The tide has turned against the U.S. Dollar. The dollar rose during the crisis as it became a refuge for investors seeking safety. Now, investors are worried that their life raft is springing leaks. And rightly so, for in Thursday’s article titled “Is the Almighty Dollar Dead?” Columnist Dan Burrows says:
It's an axiom of economics that debtors love inflation. The flip side, or course, is that creditors despise it. Why lend money today only to get paid back in devalued bucks tomorrow? That spells trouble for the almighty dollar -- and puts pressure on investors to hedge against it’s almost certain further decline, market professionals say.
I have written previously on Seeking Alpha that the US Government has borrowed massively and devalued the dollar. Over the past decade, the declining dollar has yielded foreign investors a negative real rate of interest. No wonder our foreign creditors are heading for the exits. In his Smart Money column, Burrows goes on to say:
True, the dollar is by no means dead -- but it's certainly wounded and the prognosis for the next few years looks likely to keep the world's reserve currency in the intensive care ward. It's not hard to see why. As the U.S. government goes hat in hand borrowing money to fuel unprecedented deficits, the rest of the world (our creditors) is understandably concerned.
After all, more than 50% of the world's debt is denominated in dollars. As the greenback falls, those creditors, most notably China, get paid back with something much less than they bargained for. Indeed, the U.S. Dollar Future Index, a measure of the greenback against a basket of major currencies, has crumbled nearly 11%, to less than 80, from a 52-week high of more than 89 in early March. That might not sound like much, but it has some pros feeling certain that a full-blown currency crisis is only a matter of time. [emphasis mine]
This is not merely the opinion of a financial columnist, it is Government Policy. Ben Bernanke, in his Nov. 21st 2002 address to the National Economists Club in Washington DC said:
"inflation erodes the real value of the government's debt and, therefore, that it is in the interest of the government to create some inflation."
Burrows goes on to say:
Keith McCullough, chief executive of ResearchEdge, a New Haven, Conn., research firm, says a currency crisis is all but inevitable. "The first 10% of the correction is fine," McCullough says, "but once you get below the 81 line on the U.S. Dollar Index, I call that crashing the buck." [emphasis mine]
In the shorter term that's worked out well for equity investors -- the weaker dollar is reflating their 401(k)s, McCullough says. After all, paltry interest rates and a weak dollar make equities more attractive than cash or overpriced bonds in such a scenario. A weak dollar also boosts exports and corporate revenue generated overseas. But eventually the dollar's decline will come back to eviscerate folks' portfolios. "People don't understand the correlation between the bond market, the currency market and the equity market," he says. "You have the stunning confluence of a crashing Treasury market and a crashing currency market. This hasn't happened before. The stock market is the one market that hasn't been affected yet, but it's just a question of when."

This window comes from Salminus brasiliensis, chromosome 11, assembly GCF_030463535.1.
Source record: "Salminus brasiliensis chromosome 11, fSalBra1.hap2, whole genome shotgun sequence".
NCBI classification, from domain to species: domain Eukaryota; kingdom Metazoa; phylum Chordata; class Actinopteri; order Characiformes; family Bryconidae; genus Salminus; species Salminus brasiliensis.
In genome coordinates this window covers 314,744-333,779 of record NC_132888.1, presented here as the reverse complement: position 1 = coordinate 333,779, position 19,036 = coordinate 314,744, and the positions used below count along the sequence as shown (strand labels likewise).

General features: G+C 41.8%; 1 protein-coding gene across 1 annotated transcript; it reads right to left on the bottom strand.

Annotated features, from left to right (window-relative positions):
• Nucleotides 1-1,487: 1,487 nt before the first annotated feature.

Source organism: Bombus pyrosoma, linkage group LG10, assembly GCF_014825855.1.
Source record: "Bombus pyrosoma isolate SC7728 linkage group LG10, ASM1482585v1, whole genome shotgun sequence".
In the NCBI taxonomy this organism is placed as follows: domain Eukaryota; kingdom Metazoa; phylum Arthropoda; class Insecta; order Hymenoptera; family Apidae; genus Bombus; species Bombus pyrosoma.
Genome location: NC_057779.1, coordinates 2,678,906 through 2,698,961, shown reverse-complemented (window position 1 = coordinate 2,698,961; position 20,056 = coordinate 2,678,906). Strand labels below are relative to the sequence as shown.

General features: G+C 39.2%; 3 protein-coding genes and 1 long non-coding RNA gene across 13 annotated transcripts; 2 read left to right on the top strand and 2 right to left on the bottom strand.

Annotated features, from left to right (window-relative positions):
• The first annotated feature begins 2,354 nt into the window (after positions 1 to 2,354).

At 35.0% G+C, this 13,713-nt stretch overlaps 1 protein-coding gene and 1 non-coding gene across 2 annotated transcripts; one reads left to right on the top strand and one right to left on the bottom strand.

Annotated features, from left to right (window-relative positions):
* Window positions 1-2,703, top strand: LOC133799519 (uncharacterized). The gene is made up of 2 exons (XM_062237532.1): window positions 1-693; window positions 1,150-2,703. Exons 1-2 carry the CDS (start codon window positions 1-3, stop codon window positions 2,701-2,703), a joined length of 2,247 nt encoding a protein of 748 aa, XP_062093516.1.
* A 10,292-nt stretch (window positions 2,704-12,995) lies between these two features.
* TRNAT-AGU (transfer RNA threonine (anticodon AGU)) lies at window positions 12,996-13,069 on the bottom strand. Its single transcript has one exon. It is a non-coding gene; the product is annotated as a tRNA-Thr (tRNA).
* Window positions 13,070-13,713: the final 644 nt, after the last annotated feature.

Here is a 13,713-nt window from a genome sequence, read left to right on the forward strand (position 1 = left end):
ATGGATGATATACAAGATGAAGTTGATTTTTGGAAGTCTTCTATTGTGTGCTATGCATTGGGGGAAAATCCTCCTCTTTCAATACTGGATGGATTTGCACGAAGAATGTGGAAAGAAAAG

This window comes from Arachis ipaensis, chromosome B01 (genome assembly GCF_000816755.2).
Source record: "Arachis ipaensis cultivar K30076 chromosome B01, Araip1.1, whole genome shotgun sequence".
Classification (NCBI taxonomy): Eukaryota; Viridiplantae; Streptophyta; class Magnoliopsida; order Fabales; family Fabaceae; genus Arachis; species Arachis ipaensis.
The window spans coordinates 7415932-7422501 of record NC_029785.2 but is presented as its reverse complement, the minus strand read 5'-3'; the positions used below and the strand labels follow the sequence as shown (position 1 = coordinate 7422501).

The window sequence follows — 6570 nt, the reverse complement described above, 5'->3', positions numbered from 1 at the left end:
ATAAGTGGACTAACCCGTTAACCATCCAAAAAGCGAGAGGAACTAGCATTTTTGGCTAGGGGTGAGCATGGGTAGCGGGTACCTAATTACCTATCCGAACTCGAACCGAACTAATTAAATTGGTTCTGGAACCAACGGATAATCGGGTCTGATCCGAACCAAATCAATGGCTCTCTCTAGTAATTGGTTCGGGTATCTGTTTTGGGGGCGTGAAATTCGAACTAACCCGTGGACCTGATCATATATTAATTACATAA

What Does This Mean For Investors?
I agree with McCullough on most points. I agree that a declining dollar will depress the US Bond market and increase interest rates. I just don’t buy the connection that this will also crash the US equity market. A weak dollar is a plus in some ways and a negative some ways for US Equities. Certainly rising interest rates will hamper a recovery in stock prices. But, because nearly half of the S&P 500 profits are generated overseas, a weak dollar helps boosts exports profits generated overseas. As a further plus for U.S. Equities: these overseas profits are magnified when they are converted from stronger currencies into a weaker dollar.
The outlook for US Equities is a moot point. For those nervous about the near term future of U.S. Equities (including the Author), one can stay invested in equities and still hedge against a declining dollar by investing in Non-U.S. assets. Paradoxically, the decline in the dollar will have the opposite effect on foreign firms. Because their currencies are more expensive, their exports will suffer. However, their earnings and dividends will be produced in stronger currencies, which have appreciated against the dollar.
Since I don’t agree with all the recommendations made by the commentators in Dan Burrow’s article, I’m not going to repeat them here. You can read the full article “Is the Almighty Dollar Dead?”
It doesn’t hurt to have significant exposure to Non-US Denominated Assets. It hedges against the risk of a significant US downturn, and a significant drop in the dollar.
I am a fan of ETFs, because of their lower expenses and their superb tax efficiency. If you are new to international investing, the first place to start is with broadly diversified low-cost index funds with low turnover and rock-bottom fees. The following market-cap weighted funds are well-diversified and some of the least risky ways to invest overseas:
Index Funds Of Equities Throughout The Developed World
- iShares MSCI EAFE Index (EFA)
- Vanguard FTSE All-World ex-US ETF (VEU)
- Vanguard FTSE All-World ex-US Sm-Cap ETF (VSS)
Index Funds Of Equities Throughout Emerging Markets
Disclosure: Author holds none of the positions mentioned above. Author is long U.S. Equities & Real Estate, Foreign Developed Equities & Emerging Markets Equities, TIPs and WIP.